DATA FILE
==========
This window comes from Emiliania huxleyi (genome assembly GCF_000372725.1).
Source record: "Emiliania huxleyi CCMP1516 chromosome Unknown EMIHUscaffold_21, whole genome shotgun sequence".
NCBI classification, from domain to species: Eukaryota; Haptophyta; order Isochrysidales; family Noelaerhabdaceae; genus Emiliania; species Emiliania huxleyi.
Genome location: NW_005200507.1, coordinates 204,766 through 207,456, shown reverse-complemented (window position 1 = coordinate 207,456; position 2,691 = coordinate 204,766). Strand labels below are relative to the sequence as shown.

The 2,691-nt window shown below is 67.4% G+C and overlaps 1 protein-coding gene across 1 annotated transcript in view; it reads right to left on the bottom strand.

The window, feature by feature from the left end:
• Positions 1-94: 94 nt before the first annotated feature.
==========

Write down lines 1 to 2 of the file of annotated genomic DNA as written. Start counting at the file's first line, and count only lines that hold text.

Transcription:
This window comes from Emiliania huxleyi (genome assembly GCF_000372725.1).
Source record: "Emiliania huxleyi CCMP1516 chromosome Unknown EMIHUscaffold_21, whole genome shotgun sequence".